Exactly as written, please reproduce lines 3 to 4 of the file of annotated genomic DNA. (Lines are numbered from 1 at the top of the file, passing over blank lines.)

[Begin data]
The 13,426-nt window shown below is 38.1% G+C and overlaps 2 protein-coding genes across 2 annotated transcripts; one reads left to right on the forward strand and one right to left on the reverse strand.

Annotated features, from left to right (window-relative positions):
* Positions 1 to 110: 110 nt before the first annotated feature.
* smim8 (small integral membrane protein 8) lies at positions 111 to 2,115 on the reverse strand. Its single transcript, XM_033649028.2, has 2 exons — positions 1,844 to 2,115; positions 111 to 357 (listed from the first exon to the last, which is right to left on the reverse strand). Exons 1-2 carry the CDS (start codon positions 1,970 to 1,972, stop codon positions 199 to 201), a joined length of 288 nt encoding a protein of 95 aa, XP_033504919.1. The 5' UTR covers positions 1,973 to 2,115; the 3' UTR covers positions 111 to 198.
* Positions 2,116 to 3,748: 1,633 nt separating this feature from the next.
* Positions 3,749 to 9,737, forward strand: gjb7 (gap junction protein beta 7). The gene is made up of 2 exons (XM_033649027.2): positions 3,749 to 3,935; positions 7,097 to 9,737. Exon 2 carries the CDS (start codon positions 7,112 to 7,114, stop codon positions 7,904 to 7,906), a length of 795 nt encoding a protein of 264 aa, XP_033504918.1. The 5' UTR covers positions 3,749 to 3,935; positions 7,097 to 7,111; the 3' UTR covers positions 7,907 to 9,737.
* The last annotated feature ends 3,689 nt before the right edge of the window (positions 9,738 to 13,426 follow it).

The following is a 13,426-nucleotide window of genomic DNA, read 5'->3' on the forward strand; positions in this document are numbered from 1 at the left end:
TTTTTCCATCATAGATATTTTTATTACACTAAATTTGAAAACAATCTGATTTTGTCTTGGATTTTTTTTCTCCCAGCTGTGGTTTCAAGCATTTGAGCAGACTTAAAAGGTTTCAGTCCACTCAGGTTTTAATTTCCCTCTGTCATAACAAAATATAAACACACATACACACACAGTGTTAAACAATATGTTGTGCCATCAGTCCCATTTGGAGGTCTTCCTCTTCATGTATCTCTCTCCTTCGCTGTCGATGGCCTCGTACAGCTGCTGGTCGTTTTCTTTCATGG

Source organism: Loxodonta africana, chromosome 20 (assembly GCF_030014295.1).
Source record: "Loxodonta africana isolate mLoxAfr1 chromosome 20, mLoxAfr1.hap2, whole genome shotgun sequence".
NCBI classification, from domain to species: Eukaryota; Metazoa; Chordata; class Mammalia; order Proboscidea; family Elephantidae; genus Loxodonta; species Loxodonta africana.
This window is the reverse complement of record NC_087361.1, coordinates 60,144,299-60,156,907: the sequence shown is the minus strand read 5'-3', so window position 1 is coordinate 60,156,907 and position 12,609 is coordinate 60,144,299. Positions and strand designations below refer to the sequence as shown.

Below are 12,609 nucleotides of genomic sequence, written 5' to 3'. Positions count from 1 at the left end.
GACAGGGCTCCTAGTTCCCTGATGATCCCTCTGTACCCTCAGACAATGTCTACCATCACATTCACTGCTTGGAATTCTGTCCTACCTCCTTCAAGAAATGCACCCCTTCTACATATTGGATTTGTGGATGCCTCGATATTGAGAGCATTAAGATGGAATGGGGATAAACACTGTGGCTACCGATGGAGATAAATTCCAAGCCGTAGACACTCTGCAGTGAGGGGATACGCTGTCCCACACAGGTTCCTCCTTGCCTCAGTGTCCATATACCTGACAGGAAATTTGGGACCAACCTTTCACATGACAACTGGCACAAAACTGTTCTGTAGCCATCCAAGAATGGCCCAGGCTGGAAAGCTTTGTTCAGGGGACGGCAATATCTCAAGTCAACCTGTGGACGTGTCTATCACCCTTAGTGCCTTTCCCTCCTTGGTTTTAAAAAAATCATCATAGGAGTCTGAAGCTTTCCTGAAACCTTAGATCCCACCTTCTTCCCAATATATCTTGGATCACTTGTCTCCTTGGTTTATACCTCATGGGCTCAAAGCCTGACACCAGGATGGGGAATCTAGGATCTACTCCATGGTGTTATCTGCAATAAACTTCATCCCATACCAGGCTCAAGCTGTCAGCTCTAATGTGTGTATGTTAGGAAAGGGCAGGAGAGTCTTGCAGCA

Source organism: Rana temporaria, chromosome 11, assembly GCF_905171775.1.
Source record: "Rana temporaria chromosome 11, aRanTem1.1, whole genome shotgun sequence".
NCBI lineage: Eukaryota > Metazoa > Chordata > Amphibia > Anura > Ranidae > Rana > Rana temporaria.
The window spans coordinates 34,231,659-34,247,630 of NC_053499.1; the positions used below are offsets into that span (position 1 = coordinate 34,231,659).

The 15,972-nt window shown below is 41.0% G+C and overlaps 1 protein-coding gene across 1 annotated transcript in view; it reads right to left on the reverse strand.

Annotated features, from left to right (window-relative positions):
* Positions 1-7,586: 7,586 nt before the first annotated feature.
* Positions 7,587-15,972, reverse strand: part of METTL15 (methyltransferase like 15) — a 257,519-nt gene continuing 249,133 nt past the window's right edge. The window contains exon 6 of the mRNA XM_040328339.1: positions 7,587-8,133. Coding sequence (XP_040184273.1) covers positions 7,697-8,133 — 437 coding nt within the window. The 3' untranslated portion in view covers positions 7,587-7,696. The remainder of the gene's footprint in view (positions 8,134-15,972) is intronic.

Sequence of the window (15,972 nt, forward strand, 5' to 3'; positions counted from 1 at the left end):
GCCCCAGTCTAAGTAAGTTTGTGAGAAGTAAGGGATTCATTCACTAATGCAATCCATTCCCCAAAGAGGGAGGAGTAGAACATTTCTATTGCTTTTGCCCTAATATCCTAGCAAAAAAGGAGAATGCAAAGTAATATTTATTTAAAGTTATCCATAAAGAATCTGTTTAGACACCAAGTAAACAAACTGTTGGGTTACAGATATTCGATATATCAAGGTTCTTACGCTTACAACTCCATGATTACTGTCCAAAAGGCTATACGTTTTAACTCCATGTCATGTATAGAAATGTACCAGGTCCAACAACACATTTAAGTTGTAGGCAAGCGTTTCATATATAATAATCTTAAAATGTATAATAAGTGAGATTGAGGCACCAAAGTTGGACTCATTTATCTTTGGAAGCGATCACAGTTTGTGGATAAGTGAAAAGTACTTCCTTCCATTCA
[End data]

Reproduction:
* Positions 1 to 110: 110 nt before the first annotated feature.
* smim8 (small integral membrane protein 8) lies at positions 111 to 2,115 on the reverse strand. Its single transcript, XM_033649028.2, has 2 exons — positions 1,844 to 2,115; positions 111 to 357 (listed from the first exon to the last, which is right to left on the reverse strand). Exons 1-2 carry the CDS (start codon positions 1,970 to 1,972, stop codon positions 199 to 201), a joined length of 288 nt encoding a protein of 95 aa, XP_033504919.1. The 5' UTR covers positions 1,973 to 2,115; the 3' UTR covers positions 111 to 198.